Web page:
There was a time in 2016 when the Indian economy was growing at over 7 per cent and it was symbolised as a tiger, even if a caged one. It conveyed the strength of an economy raring to go. Now, with the steep fall in GDP growth for five successive quarters, falling to 5 per cent in the AprilJune quarter of this fiscal year—just a little better than the Hindu rate of growth and the bullock-cart economy in the four decades after Independence—it can be categorised more as an elephant plodding along. For the first time in six years, India’s economic growth can be counted on the fingers of one hand. It has made hollow the much-touted government claim of India being the fastest-growing large economy in the world. It has, in fact, slipped to number five on the list after Vietnam, China, Egypt and Indonesia. The comparison with developed economies such as the US and European countries is also nothing but false equivalence.
The steep fall in GDP growth is causing deep distress across the country. Auto sales across all categories are at a two-decade low. Factory output rate fell from 7 per cent in June 2018 to just 2 per cent in June 2019. There have been layoffs across industries—automakers warn of a million job losses if the downturn continues. Agricultural growth, the largest employment generator in the informal economy, fell by nearly half to a woeful 2.7 per cent. The real estate and construction industry remain in the doldrums. The financial system is weighed down with bad debts on the one hand and not enough borrowers on the other. Household savings and fixed investments as percentage of GDP have declined steeply. Business confidence is at its lowest compared to the past several years. Complaints against overzealous tax officials are rampant. The BSE Sensex recorded its biggest intra-day fall in nearly 11 months. There is a pall of gloom all around.
The implications of low growth are enormous and here’s why the downslide should worry us all. Low growth means fewer jobs, lesser savings and lesser tax collections for the government to mop up for its infrastructure and public welfare schemes designed to lift people out of poverty. A slowdown affects not just India’s global standing and diplomatic heft as a major world power but also national security. Five per cent growth is way below the 9 per cent the Modi government needs to reach its $5 trillion economy target by 2024.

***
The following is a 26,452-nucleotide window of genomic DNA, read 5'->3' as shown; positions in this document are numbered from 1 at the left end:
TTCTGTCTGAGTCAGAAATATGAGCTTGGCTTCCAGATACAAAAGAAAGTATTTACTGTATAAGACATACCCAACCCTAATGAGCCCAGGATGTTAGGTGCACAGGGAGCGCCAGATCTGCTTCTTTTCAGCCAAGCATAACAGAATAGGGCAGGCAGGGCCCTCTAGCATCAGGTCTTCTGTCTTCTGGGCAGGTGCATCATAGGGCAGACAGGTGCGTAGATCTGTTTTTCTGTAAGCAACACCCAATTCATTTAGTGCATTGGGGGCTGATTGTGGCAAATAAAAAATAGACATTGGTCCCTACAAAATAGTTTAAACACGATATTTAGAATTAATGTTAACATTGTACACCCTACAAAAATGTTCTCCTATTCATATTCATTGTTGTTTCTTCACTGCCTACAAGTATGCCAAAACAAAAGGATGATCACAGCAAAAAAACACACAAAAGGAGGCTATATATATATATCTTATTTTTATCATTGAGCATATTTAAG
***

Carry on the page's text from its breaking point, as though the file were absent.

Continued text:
Our cover story, ‘How to get the Economy Going’, by Executive Editor M.G. Arun and Deputy Editor Shwweta Punj looks at the deep pit the elephant seems to have fallen into. We consulted the top brains on the subject for ways out. Our panel of eight economists—N.R. Bhanumurthy, Pronab Sen, R. Nagaraj, Ila Patnaik, Maitreesh Ghatak, D.K. Srivastava, Ajit Ranade and D.K. Joshi—has indicated the way forward. A majority recommend the government immediately pay its way out of the crisis. Increased public spending seems to be the only short-term solution to this current mess. The government must step up public infrastructure investment on rural roads, highways and railways by public borrowing. Fortunately, the government has kept inflation low, so there is no danger of an increase in prices. There was some division among the economists on whether the downturn is structural or cyclical. The government, on the other hand, hasn’t even made up its mind on whether the downturn is sectoral or systemic. Its measures have been accompanied by a lot of sound and fury, but have amounted to little. Some of the actions are to correct its self-inflicted damage, others just cosmetic.
Now, if I may add my two pennies’ worth. The government should take the bold step of cutting taxes and interest rates—they are some of the highest in the world. Such measures have been known to spur consumption, competitiveness, growth and, eventually, tax collection. This is a consumer-led downturn and the government needs to put money in people’s hands. Cut wasteful public expenditure, including superfluous ministries. Not welfare schemes, but there is enough flab in the bureaucracy to be trimmed. Pursue an aggressive PSU disinvestment policy, going beyond the Rs 1.05 lakh crore target set in this budget.
The government has infused Rs 2.5 lakh crore of taxpayers’ money into the public sector banks in the past five financial years. This figure is 9 per cent higher than the total market cap of the 18 public sector banks (10 of which have since been merged into four big banks). Another set of white elephants, the 71 public sector enterprises, incurred total losses of Rs 31,261 crore last year. There will never be a good time to sell. Just cut your losses and take the burden off taxpayers. If money is lost in the future, it won’t be public money but that of the private investors.
The government should not, as they say, waste a good crisis. There is a greater probability currently of acceptance of major structural reforms that address the factors of production—the golden square of land, labour, capital and entrepreneurship. Much has been done to improve the ease of doing business, but there is a long way to go before the dead hand of government is removed and animal spirits of the economy are unleashed. There is a perception that the government’s fight against crony capitalism, black money and corruption has led to restrictive economic policies and, worse, a crackdown on businessmen. Prime Minister Narendra Modi reached out to industry in his Independence Day address, saying that wealth creators deserve the nation’s respect. He needs to do more to walk the talk. He has to show the same audacity and courage on the economic front as he has in politics by doing away with Article 370 and triple talaq. The elephant needs to get back to being a tiger. Elephants are unaffordable in lean times.
Our September 18, 2017 cover